"This is by far the worst one I have had on a bike,” Evers said. "I have been pretty lucky so far in my career but it is just frustrating this happened.
"Deep down I am a little bit p*ssed off. It isn't just missing time on the bike but I can barely even wipe my butt, it just makes you feel a bit useless.”
The cyclist was not willing to let the injury keep him down with his focus turned to returning to the training bike at home before embarking on an Asian tour mid-year.
CRICKET: Lower Clarence all-rounder Ben McMahon proved all the difference in the annual Cotten Shield representative clash against arch-rivals Clarence River.
McMahon turned the innings, taking three wickets in two overs, breaking a devastating opening partnership, before backing his effort up with the bat to top score with 62 as Lower Clarence chased down 180 in the final overs of the match.
RACING: One of the early favourites to win the $388,000 Country Championships Final is the first to qualify, after Perfect Dare plundered heat one at Grafton on Monday.
Before a heat had been run the Matthew Dunn-trained four-year-old gelding was this week quoted at $11 alongside Pumpkin Pie to win the 1400m final at Royal Randwick on April 1.
That price will no doubt firm into single digits after Brisbane jockey Jim Byrne shot Perfect Dare to a five-lengths victory in the $150,000 qualifier. Perfect Dare started the $2 favourite at Grafton and did not disappoint.
RUGBY LEAGUE: All they needed was a pin to drop when a hush fell over the audience at the NSW Grassroots Rugby League Summit as one half of the 2016 Young Australians of the Year, Lucas Patchett, captivated the audience.
Patchett, one of the creators of mobile homeless laundromat service Orange Sky Laundry, was in town to help rugby league clubs find a way to think outside the confines of being a bush footy club.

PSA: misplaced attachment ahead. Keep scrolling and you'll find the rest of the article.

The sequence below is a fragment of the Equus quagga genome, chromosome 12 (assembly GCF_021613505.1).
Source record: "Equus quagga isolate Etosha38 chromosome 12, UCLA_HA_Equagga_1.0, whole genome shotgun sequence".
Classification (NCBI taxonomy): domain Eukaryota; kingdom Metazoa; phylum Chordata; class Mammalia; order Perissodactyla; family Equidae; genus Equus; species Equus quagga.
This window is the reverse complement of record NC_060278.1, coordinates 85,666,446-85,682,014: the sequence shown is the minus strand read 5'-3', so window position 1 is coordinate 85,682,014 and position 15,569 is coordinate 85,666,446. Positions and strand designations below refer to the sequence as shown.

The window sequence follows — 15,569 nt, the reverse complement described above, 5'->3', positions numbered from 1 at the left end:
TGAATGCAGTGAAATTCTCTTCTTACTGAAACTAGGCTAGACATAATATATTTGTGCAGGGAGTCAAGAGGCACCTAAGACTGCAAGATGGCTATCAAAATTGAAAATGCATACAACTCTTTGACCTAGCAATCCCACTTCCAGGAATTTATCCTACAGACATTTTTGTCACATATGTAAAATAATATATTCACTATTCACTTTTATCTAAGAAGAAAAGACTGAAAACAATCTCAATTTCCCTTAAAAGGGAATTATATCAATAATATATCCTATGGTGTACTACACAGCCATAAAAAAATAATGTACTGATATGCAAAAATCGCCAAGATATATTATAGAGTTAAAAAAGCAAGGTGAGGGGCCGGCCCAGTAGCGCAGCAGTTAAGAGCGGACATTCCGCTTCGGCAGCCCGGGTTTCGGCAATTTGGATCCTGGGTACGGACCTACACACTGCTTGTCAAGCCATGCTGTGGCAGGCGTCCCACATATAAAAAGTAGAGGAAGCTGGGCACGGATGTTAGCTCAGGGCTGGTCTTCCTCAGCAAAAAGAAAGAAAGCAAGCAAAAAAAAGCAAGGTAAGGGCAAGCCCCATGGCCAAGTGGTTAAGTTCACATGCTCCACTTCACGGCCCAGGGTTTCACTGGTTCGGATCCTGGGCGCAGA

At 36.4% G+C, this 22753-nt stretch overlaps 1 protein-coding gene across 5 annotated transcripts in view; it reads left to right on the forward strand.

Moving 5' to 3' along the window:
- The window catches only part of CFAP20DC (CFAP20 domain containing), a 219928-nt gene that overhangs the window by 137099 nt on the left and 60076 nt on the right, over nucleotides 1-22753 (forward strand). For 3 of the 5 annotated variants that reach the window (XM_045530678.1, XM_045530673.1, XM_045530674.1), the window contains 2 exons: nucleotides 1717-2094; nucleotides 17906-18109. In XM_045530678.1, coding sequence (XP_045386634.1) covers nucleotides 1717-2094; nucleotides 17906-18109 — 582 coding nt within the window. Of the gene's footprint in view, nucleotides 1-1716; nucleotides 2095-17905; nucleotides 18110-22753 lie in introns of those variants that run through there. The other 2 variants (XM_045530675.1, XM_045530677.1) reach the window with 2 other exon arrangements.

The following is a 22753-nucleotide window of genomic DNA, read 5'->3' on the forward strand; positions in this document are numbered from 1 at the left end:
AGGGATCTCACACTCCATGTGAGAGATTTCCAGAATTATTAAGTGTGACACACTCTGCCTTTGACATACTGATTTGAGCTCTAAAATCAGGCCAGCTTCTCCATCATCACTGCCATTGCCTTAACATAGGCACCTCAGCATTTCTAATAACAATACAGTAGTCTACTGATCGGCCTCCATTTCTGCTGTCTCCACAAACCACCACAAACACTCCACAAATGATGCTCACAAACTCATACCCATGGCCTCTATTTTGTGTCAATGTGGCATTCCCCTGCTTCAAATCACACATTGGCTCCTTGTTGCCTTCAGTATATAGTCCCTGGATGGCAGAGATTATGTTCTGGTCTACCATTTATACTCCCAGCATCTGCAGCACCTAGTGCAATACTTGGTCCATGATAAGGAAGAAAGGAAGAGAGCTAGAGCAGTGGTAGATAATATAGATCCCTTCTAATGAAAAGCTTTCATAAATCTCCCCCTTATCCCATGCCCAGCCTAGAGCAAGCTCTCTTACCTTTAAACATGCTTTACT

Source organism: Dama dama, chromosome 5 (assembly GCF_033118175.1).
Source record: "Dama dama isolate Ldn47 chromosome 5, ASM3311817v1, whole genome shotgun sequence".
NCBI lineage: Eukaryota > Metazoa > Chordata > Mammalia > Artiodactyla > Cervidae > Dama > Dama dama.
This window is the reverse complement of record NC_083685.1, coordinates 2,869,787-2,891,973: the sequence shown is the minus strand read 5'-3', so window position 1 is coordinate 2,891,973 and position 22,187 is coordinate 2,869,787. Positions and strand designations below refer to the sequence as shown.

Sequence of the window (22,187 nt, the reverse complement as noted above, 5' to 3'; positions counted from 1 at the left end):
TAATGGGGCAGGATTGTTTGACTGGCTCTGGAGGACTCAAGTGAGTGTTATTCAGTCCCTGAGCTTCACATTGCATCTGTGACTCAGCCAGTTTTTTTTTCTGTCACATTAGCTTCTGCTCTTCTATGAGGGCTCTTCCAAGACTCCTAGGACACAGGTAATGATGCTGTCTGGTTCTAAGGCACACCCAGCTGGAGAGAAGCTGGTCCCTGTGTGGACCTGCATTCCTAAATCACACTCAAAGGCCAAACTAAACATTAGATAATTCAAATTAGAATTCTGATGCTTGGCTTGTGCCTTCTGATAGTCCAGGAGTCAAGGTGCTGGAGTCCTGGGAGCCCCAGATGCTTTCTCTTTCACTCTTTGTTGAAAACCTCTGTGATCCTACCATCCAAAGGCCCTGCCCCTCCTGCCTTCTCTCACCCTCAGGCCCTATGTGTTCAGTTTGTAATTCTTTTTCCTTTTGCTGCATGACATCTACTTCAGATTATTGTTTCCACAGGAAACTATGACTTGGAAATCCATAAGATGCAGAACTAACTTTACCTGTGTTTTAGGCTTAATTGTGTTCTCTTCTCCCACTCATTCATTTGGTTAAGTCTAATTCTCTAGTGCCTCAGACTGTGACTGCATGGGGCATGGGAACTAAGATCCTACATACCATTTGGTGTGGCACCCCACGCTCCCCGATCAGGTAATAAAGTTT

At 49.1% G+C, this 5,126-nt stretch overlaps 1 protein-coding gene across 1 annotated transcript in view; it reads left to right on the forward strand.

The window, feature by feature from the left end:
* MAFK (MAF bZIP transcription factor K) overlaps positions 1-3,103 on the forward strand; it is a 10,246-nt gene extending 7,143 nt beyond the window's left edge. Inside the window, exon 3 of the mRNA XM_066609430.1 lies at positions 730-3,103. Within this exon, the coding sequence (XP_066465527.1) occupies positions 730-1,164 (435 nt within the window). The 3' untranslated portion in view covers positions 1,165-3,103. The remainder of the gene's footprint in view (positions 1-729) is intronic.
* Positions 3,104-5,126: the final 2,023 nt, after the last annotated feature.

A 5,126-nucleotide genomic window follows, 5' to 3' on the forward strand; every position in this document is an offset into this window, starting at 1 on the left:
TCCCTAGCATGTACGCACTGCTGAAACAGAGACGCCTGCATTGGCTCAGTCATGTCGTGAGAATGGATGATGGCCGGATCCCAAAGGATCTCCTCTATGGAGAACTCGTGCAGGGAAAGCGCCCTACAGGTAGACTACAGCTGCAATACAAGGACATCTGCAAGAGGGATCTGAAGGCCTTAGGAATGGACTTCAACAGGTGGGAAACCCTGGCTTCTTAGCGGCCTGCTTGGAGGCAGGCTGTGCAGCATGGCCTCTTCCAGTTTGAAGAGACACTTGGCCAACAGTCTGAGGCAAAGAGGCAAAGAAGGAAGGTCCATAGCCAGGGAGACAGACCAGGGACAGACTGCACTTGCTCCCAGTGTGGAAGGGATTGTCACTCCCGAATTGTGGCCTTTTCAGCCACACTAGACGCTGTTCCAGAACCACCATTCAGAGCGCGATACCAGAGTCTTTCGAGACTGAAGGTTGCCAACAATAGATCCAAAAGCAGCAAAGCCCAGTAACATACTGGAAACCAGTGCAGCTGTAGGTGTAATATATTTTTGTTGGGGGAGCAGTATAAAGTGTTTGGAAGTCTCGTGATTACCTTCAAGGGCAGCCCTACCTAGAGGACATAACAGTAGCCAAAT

The 22-year-old delivered a heartfelt talk aimed at inspiring those at the summit to find ingenious ways to run their clubs more like a start-up enterprise when aiming to raise funds and connect with the community.
SURFING: Wooli grommet Carly Shanahan has continued to carve a name for herself in surfing with a top three finish at the Australian Open of Surfing Grom Challenge.
The competition, held in Manly over two days, had young surfers from near and far take to the ocean to show their talents ahead of the surf festival's qualifying series event.
As a competitor in the Under 16s division, Shanahan was up against 15 other girls, and surfed two knock-out heats to make it through to the final.
CLARENCE VALLEY SPORTSPERSON OF THE MONTH
IT WAS a massive start to the year for Clarence cricket sensation Carly Leeson.
Leeson became the first Junior Sportsperson of the Year winner to earn a nomination as Clarence Valley Senior Sportsperson of the Year in February.
The Woodford Island all-rounder earned the nod after she made her WBBL debut for the Sydney Sixers, where she picked up a wicket with her first ball.
Leeson finished with two wickets in the match, as the Sixers booked a finals spot in the process.
She was named 12th woman for the final clash of the season against the Perth Scorchers, but found herself on the field after intense 38-degree conditions forced teammate Ashleigh Gardner from the field with heat exhaustion.
Off the cricket field, Leeson followed in the footsteps of well-known Australian female cricketers Alex Blackwell, Sara Hungerford and Georgia Redmayne by being awarded the prestigious University of New South Wales Ben Lexcen Sports Scholarship.
It was another future cricketing talent who got the nod as Junior Sportsperson of the Month.
When it comes to the cricket field, there isn't much that fazes 13-year-old Aidan Cahill.
It's his maturity beyond his years on the pitch that had the youngster picked in the Country Sixers Riptides side for the Under-14 NSW State Challenge, the highest level of cricket for that age in the state.
Cahill also starred for Westlawn in local Premier League cricket, with Westlawn batsman Pat Vidler saying the junior "had the right attitude” to compete among the big boys at a senior level.